Nga Maireroa of the Cook Islands Ministry of Agriculture, Jacqui Evans of TIS and Liz Munroe of the National Environment Service

Jacqui Evans hand-carried a weed injector from New Zealand for the National Environment Service and Ministry of Agriculture to trial the control of invasive vines in the mountains of Rarotonga.

Jacqui received the weed injector and training from Allan Tye, the Invasive Species Advisor at SPREP.

Jacqui has passed this training and weed injector on to the two government agencies. Vines such as Ballon Vine (Cardiospermum grandiflorum) and Mile A Minute (Mikania micrantha) are growing over all trees in some valleys, killing the vegetation underneath.

It is hoped that the weed injector will be a rapid and effective method of removing invasive vines from Cook Islands forests.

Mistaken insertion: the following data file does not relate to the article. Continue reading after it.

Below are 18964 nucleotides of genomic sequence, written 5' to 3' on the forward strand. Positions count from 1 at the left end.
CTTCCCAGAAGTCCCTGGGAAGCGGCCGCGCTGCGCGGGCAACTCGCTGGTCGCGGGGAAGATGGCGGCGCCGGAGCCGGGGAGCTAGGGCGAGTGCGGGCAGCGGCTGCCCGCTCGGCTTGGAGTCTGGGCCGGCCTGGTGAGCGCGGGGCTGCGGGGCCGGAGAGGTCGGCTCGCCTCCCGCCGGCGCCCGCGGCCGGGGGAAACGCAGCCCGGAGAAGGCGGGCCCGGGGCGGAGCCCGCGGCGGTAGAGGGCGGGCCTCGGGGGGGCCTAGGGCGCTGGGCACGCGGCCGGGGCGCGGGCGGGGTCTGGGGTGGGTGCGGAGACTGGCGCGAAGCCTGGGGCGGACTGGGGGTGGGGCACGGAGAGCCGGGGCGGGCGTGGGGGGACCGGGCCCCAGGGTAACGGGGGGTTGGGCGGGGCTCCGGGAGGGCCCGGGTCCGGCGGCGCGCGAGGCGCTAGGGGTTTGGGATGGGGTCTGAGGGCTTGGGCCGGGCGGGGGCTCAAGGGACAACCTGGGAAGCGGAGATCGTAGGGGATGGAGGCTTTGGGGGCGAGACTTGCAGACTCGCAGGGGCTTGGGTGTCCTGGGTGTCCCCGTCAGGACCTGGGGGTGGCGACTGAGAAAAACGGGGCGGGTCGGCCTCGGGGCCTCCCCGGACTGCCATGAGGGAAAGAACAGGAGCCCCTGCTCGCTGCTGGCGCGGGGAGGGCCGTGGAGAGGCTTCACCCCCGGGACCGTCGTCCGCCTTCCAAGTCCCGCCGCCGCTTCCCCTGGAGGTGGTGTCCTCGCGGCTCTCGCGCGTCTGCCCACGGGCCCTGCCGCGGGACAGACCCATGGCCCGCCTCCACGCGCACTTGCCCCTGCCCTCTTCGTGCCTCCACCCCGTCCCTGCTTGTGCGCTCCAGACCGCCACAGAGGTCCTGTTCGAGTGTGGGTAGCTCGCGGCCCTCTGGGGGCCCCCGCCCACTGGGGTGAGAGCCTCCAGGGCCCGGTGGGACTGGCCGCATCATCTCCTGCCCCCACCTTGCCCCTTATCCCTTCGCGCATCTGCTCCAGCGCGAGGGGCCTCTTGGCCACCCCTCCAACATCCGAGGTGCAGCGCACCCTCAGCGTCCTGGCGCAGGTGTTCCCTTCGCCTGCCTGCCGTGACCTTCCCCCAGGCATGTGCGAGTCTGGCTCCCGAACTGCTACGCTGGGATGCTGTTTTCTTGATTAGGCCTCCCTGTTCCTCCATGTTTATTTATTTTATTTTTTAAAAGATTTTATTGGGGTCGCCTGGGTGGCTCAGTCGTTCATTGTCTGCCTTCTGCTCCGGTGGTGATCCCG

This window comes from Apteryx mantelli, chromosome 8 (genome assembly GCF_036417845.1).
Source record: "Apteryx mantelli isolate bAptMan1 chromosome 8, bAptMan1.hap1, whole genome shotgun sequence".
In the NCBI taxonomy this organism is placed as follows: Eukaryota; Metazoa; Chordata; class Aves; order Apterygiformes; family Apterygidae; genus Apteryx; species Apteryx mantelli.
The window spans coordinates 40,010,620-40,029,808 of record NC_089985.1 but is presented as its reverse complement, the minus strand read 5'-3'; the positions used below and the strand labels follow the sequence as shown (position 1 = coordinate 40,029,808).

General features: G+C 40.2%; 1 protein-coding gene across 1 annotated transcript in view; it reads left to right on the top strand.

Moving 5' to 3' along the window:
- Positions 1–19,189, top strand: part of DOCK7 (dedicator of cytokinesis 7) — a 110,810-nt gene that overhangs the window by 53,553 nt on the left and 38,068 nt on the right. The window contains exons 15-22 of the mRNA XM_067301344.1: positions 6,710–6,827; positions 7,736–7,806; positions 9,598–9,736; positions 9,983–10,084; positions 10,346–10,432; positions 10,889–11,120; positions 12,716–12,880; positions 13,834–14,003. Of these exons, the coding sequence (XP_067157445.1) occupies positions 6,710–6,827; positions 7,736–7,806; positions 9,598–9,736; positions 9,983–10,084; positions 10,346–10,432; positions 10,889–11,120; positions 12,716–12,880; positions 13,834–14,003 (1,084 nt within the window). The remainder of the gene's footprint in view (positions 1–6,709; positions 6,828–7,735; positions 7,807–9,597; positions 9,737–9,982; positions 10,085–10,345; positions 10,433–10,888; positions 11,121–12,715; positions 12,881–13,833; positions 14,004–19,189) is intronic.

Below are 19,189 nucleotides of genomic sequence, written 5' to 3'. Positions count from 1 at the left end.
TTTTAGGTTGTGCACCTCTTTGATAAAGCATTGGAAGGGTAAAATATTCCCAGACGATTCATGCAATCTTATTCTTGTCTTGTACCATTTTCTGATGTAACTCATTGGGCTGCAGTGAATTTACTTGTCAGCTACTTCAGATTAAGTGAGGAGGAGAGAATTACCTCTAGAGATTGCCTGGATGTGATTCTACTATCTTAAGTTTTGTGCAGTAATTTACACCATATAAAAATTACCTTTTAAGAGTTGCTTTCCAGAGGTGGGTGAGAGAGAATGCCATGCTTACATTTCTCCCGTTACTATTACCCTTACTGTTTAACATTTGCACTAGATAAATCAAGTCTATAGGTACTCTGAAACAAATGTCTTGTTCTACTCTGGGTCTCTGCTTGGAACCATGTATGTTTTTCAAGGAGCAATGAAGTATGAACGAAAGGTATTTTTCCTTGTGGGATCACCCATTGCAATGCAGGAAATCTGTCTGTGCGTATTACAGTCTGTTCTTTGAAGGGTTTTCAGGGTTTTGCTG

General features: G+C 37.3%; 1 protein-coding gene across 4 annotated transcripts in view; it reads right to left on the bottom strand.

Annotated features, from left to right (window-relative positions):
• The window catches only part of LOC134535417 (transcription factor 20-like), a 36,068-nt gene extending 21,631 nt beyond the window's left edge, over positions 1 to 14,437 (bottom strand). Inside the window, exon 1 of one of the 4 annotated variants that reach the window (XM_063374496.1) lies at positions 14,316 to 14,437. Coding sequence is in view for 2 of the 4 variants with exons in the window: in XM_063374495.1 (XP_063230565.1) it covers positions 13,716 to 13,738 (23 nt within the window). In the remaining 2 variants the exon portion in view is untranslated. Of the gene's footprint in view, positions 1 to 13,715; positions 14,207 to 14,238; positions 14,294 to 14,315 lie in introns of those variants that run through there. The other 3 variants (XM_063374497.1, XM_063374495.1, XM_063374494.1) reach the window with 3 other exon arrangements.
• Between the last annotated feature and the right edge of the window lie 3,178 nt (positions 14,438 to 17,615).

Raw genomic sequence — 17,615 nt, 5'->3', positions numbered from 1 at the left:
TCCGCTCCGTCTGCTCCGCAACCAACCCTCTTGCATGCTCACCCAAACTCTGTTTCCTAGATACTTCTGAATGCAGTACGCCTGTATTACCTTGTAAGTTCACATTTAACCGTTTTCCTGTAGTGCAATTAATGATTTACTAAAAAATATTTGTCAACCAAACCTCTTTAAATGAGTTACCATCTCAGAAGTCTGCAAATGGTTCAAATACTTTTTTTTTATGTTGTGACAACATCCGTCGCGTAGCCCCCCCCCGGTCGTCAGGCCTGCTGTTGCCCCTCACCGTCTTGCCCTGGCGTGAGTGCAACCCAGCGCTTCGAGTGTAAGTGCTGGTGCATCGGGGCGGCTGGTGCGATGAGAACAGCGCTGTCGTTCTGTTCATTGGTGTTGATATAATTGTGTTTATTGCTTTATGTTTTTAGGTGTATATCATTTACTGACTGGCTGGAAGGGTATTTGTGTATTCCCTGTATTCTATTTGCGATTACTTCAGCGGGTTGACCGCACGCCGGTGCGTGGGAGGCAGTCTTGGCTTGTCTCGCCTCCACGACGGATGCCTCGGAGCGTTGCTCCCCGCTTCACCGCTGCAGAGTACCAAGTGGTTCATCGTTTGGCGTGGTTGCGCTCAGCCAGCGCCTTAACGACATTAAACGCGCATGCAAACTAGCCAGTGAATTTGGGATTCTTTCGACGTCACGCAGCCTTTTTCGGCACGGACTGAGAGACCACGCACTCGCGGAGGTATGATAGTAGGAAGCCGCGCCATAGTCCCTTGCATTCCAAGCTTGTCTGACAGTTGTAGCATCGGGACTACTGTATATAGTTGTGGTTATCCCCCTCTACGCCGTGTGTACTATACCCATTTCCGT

Two years ago UNESCO set up a Commission in the Cooks creating greater exposure of UNESCO here. Previously it had been one person and a desk at MFEM. The Ministry of Culture initially set up the Commission but in September it was transferred to the Ministry of Education with Secretary Sharyn Paio as the new Commissioner.

Sharyn is now charged with appointing 5 persons to assist her in the specific areas of education, culture and environment. We are hopeful that a representative from TIS may be appointed.

This would be an amazing opportunity to tap into the world of the United Nations and bring ongoing benefits to the Cook Islands via their programmes and also funding for programmes initiated in the Cook Islands.UNESCO